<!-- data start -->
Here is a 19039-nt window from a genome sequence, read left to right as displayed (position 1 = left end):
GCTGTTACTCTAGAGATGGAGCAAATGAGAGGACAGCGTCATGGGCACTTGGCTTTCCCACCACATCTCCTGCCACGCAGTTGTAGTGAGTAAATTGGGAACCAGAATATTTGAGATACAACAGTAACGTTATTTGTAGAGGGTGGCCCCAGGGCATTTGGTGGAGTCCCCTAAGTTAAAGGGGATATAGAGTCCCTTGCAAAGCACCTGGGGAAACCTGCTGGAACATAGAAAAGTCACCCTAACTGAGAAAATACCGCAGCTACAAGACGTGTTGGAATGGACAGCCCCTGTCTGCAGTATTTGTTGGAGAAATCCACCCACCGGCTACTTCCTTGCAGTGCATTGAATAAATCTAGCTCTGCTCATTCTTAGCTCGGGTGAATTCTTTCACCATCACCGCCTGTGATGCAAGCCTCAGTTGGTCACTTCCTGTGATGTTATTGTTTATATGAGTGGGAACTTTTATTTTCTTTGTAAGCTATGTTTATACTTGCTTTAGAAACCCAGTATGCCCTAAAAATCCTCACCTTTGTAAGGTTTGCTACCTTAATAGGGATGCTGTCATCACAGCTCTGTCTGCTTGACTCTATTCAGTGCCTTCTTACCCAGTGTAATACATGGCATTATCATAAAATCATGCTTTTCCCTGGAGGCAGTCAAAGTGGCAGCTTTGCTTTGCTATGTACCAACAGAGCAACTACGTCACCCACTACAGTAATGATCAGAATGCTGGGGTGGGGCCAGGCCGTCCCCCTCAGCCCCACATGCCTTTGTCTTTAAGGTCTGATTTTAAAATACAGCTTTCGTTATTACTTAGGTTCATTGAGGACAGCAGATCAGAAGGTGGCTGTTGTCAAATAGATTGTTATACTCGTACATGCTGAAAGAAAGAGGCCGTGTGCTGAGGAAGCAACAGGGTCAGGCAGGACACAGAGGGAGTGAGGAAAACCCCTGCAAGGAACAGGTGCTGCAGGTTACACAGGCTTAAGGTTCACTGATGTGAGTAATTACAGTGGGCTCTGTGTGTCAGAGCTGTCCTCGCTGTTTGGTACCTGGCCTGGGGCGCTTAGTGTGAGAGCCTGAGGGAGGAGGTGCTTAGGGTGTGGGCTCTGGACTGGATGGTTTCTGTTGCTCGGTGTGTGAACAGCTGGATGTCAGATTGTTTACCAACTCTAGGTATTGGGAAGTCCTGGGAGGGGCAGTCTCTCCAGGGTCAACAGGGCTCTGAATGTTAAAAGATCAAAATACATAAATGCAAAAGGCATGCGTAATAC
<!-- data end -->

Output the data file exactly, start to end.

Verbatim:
Here is a 19039-nt window from a genome sequence, read left to right as displayed (position 1 = left end):
GCTGTTACTCTAGAGATGGAGCAAATGAGAGGACAGCGTCATGGGCACTTGGCTTTCCCACCACATCTCCTGCCACGCAGTTGTAGTGAGTAAATTGGGAACCAGAATATTTGAGATACAACAGTAACGTTATTTGTAGAGGGTGGCCCCAGGGCATTTGGTGGAGTCCCCTAAGTTAAAGGGGATATAGAGTCCCTTGCAAAGCACCTGGGGAAACCTGCTGGAACATAGAAAAGTCACCCTAACTGAGAAAATACCGCAGCTACAAGACGTGTTGGAATGGACAGCCCCTGTCTGCAGTATTTGTTGGAGAAATCCACCCACCGGCTACTTCCTTGCAGTGCATTGAATAAATCTAGCTCTGCTCATTCTTAGCTCGGGTGAATTCTTTCACCATCACCGCCTGTGATGCAAGCCTCAGTTGGTCACTTCCTGTGATGTTATTGTTTATATGAGTGGGAACTTTTATTTTCTTTGTAAGCTATGTTTATACTTGCTTTAGAAACCCAGTATGCCCTAAAAATCCTCACCTTTGTAAGGTTTGCTACCTTAATAGGGATGCTGTCATCACAGCTCTGTCTGCTTGACTCTATTCAGTGCCTTCTTACCCAGTGTAATACATGGCATTATCATAAAATCATGCTTTTCCCTGGAGGCAGTCAAAGTGGCAGCTTTGCTTTGCTATGTACCAACAGAGCAACTACGTCACCCACTACAGTAATGATCAGAATGCTGGGGTGGGGCCAGGCCGTCCCCCTCAGCCCCACATGCCTTTGTCTTTAAGGTCTGATTTTAAAATACAGCTTTCGTTATTACTTAGGTTCATTGAGGACAGCAGATCAGAAGGTGGCTGTTGTCAAATAGATTGTTATACTCGTACATGCTGAAAGAAAGAGGCCGTGTGCTGAGGAAGCAACAGGGTCAGGCAGGACACAGAGGGAGTGAGGAAAACCCCTGCAAGGAACAGGTGCTGCAGGTTACACAGGCTTAAGGTTCACTGATGTGAGTAATTACAGTGGGCTCTGTGTGTCAGAGCTGTCCTCGCTGTTTGGTACCTGGCCTGGGGCGCTTAGTGTGAGAGCCTGAGGGAGGAGGTGCTTAGGGTGTGGGCTCTGGACTGGATGGTTTCTGTTGCTCGGTGTGTGAACAGCTGGATGTCAGATTGTTTACCAACTCTAGGTATTGGGAAGTCCTGGGAGGGGCAGTCTCTCCAGGGTCAACAGGGCTCTGAATGTTAAAAGATCAAAATACATAAATGCAAAAGGCATGCGTAATAC